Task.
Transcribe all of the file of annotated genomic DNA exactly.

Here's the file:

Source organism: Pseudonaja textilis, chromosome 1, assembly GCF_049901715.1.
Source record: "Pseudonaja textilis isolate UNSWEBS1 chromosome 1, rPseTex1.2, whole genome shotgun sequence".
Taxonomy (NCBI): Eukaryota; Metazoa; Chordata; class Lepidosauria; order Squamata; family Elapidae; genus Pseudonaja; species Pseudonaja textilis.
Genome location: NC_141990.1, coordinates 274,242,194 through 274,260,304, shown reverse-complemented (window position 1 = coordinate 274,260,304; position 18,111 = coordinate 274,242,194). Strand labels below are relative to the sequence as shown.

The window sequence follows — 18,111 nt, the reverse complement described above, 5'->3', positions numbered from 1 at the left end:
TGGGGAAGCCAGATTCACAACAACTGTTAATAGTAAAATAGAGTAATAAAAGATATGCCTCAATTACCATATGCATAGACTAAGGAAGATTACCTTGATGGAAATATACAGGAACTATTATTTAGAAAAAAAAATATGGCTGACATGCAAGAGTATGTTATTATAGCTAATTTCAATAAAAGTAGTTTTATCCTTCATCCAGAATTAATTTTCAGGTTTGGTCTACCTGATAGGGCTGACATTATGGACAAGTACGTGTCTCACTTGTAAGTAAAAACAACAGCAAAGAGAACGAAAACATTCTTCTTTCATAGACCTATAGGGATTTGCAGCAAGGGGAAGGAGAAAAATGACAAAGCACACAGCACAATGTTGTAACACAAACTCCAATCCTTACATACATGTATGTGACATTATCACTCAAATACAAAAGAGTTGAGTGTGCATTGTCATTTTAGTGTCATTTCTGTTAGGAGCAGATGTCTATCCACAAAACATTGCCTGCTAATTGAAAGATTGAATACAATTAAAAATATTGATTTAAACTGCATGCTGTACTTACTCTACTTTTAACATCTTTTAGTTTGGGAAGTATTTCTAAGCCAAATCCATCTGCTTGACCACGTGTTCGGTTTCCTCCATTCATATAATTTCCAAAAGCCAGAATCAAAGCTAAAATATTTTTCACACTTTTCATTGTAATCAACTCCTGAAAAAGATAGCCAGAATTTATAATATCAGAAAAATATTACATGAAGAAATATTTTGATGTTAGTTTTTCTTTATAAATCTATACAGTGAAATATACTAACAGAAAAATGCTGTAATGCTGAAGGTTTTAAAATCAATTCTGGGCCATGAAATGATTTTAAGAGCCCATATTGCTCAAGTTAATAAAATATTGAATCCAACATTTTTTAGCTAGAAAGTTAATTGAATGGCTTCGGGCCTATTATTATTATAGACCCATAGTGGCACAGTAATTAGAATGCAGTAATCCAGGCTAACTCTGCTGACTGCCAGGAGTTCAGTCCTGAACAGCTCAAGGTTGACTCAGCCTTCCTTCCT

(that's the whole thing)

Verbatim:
Source organism: Pseudonaja textilis, chromosome 1, assembly GCF_049901715.1.
Source record: "Pseudonaja textilis isolate UNSWEBS1 chromosome 1, rPseTex1.2, whole genome shotgun sequence".
Taxonomy (NCBI): Eukaryota; Metazoa; Chordata; class Lepidosauria; order Squamata; family Elapidae; genus Pseudonaja; species Pseudonaja textilis.
Genome location: NC_141990.1, coordinates 274,242,194 through 274,260,304, shown reverse-complemented (window position 1 = coordinate 274,260,304; position 18,111 = coordinate 274,242,194). Strand labels below are relative to the sequence as shown.

The window sequence follows — 18,111 nt, the reverse complement described above, 5'->3', positions numbered from 1 at the left end:
TGGGGAAGCCAGATTCACAACAACTGTTAATAGTAAAATAGAGTAATAAAAGATATGCCTCAATTACCATATGCATAGACTAAGGAAGATTACCTTGATGGAAATATACAGGAACTATTATTTAGAAAAAAAAATATGGCTGACATGCAAGAGTATGTTATTATAGCTAATTTCAATAAAAGTAGTTTTATCCTTCATCCAGAATTAATTTTCAGGTTTGGTCTACCTGATAGGGCTGACATTATGGACAAGTACGTGTCTCACTTGTAAGTAAAAACAACAGCAAAGAGAACGAAAACATTCTTCTTTCATAGACCTATAGGGATTTGCAGCAAGGGGAAGGAGAAAAATGACAAAGCACACAGCACAATGTTGTAACACAAACTCCAATCCTTACATACATGTATGTGACATTATCACTCAAATACAAAAGAGTTGAGTGTGCATTGTCATTTTAGTGTCATTTCTGTTAGGAGCAGATGTCTATCCACAAAACATTGCCTGCTAATTGAAAGATTGAATACAATTAAAAATATTGATTTAAACTGCATGCTGTACTTACTCTACTTTTAACATCTTTTAGTTTGGGAAGTATTTCTAAGCCAAATCCATCTGCTTGACCACGTGTTCGGTTTCCTCCATTCATATAATTTCCAAAAGCCAGAATCAAAGCTAAAATATTTTTCACACTTTTCATTGTAATCAACTCCTGAAAAAGATAGCCAGAATTTATAATATCAGAAAAATATTACATGAAGAAATATTTTGATGTTAGTTTTTCTTTATAAATCTATACAGTGAAATATACTAACAGAAAAATGCTGTAATGCTGAAGGTTTTAAAATCAATTCTGGGCCATGAAATGATTTTAAGAGCCCATATTGCTCAAGTTAATAAAATATTGAATCCAACATTTTTTAGCTAGAAAGTTAATTGAATGGCTTCGGGCCTATTATTATTATAGACCCATAGTGGCACAGTAATTAGAATGCAGTAATCCAGGCTAACTCTGCTGACTGCCAGGAGTTCAGTCCTGAACAGCTCAAGGTTGACTCAGCCTTCCTTCCT